Sprint is now the fourth largest wireless phone carrier in the US, with 59.7 million customers, as of April 2017. That’s a drop down from its previous position as the third biggest carrier, which was taken from Sprint by T-Mobile. Needless to say, Sprint has been trying very hard to keep up recently with its three main rivals, Verizon Wireless, AT&T and T-Mobile.
While Sprint has long offered unlimited with tons of extra features at a great price, the unlimited space has heated up a lot recently with every major network now offering an option. So in a highly competitive marketplace, where does Sprint stand?
In this article we will show you the best Sprint plans that the carrier currently has available for its new customers, and show which ones are best for individual accounts, along with ones that are the best for friends and family. The truth is that the price of Sprint’s unlimited plan is actually great for everyone, and it’s clear that the company wants to sign up as many people as it can to that plan.
Sprint Unlimited Freedom Plan
The carrier’s Unlimited Freedom Plan is currently using special promotional pricing to bring in new customers, making it one of the most compelling Sprint plans offered right now. At the moment, one line on the plan costs $60 a month, and two lines costs a total of $100. If a customer wants to add a third, fourth or a fifth line to the account, Sprint will throw them in for free. There’s no word on how long this promotion will continued to be offered, but Sprint has confirmed that this special pricing will only last until January 31, 2019 for anyone who signs up for it now.
After this promotion ends, Sprint’s normal price for the Unlimited Freedom Plan is still very reasonable. It starts at $60 a month for the first line, $40 a month for the second line (for a total of $100) and $30 a month each for the third, fourth and fifth line. Again, these prices are great for families, but they are also pretty cheap for individuals who want to have unlimited data.
In addition to unlimited data, talk and texting in the US, the Sprint Unlimited Freedom Plan offers support for streaming video at up to 1080p resolution, along with streaming music at up to 1.5 Mbps and streaming data for games at up to 8 Mbps. Each line on the plan can also offer 10 GB of 4G LTE mobile hotspot downloads. After that limit is reached before the billing month closes, mobile hotspot streaming goes back down to 2G speeds.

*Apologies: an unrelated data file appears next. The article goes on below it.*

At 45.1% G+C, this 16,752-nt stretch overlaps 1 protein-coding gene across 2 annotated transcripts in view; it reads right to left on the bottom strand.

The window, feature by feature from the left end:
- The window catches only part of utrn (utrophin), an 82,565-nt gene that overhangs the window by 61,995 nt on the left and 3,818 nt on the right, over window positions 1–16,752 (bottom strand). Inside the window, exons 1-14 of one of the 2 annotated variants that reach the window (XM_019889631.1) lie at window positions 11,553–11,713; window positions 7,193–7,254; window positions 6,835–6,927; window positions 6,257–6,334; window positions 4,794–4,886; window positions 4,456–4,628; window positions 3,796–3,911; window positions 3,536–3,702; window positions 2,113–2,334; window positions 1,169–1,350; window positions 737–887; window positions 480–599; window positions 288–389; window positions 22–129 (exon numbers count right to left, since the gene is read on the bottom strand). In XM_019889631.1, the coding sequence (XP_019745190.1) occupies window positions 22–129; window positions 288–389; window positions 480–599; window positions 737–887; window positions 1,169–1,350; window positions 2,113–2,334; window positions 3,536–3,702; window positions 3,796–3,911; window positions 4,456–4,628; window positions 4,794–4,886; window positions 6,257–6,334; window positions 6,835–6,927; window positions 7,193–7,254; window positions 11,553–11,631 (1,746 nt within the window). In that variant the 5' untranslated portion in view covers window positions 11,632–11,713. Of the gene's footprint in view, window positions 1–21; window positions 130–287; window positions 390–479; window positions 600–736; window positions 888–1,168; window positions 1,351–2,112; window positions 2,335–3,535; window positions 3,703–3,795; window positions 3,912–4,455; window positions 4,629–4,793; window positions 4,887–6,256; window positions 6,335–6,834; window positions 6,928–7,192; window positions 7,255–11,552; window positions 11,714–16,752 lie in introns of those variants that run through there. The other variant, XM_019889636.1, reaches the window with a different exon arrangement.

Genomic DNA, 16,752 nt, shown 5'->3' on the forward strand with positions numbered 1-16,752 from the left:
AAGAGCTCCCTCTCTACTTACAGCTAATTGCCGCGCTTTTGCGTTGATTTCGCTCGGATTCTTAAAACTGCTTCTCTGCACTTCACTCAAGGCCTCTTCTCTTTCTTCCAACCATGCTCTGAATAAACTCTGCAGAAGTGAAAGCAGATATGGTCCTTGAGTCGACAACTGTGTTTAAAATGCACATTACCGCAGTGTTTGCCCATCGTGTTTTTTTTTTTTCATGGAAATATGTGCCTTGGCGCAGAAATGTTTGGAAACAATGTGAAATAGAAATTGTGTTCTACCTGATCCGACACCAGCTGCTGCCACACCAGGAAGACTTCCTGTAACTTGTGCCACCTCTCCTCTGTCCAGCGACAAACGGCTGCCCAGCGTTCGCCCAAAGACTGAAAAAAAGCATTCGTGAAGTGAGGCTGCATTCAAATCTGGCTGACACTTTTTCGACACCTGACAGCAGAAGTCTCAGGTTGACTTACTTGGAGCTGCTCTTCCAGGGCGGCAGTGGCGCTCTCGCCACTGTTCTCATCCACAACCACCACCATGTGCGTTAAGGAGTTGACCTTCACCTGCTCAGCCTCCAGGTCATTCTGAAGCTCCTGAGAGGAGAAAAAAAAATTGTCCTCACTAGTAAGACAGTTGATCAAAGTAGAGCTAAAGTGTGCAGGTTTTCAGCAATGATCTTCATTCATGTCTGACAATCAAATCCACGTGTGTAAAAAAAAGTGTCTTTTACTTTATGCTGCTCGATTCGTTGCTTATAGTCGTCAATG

For a limited time, Sprint is also offering free access to the Hulu video streaming service for Unlimited Freedom Plan customers. New and current Hulu subscribers who sign up for Unlimited Freedom can get the standard Hulu Limited Commercials tier package for free, which normally costs $7.99 a month. There’s no word on when this special promotion will last.
If you just have a tablet, Sprint also offers unlimited data for that device for $25 a month. That also includes unlimited texting and 10 GB of 4G LTE hotspot data. At the moment, Sprint is running a special promotion that cuts the price back on that plan down to $20 a month for the first 12 months.
Sprint plans with limited data
If, for some reason, you don’t want to sign up for Sprint plans with unlimited data, the carrier doesn’t have much in the way of alternatives. It does offer a single-line plan that costs just $40 a month, but it only offers 2 GB of high-speed LTE data, along with unlimited talk and text. The company also offers its Sprint Forward pre-paid plan, which also costs $40 a month. It gives those subscribers 4 GB of high-speed data, unlimited talk and texting, along with mobile hotspot support and unlimited texting around the world from the US.
Finally, if you want to take your Sprint phone out of the US, the carrier also has some international roaming plans. If the country you are traveling to is on Sprint’s approved list, you can get unlimited data at 2G speeds, and unlimited texting, along with calls that start at $0.20 a minute. You can also purchase 4G LTE data passes which work in over 50 countries. Prices for those passes vary depending on where you are going. If you are just crossing the border to Canada or Mexico, the high-speed data passes costs $2 a day or $10 a week. If you are going to China, the prices are $10 a day or $50 a week. In any of the other 50 or so countries that support these passes, the prices are $5 a day or $25 a week.
As you can see, Sprint really, really wants new customers to sign up for its unlimited plan, and for the price it certainly can’t be beat by its main competitors. For folks who just don’t want to deal with an unlimited plan, there’s really not much for them when it comes to Sprint plans if we are frank. It will be interesting to see how long Sprint keeps this current business plan, or if it will alter it to include more post-paid non-unlimited plans.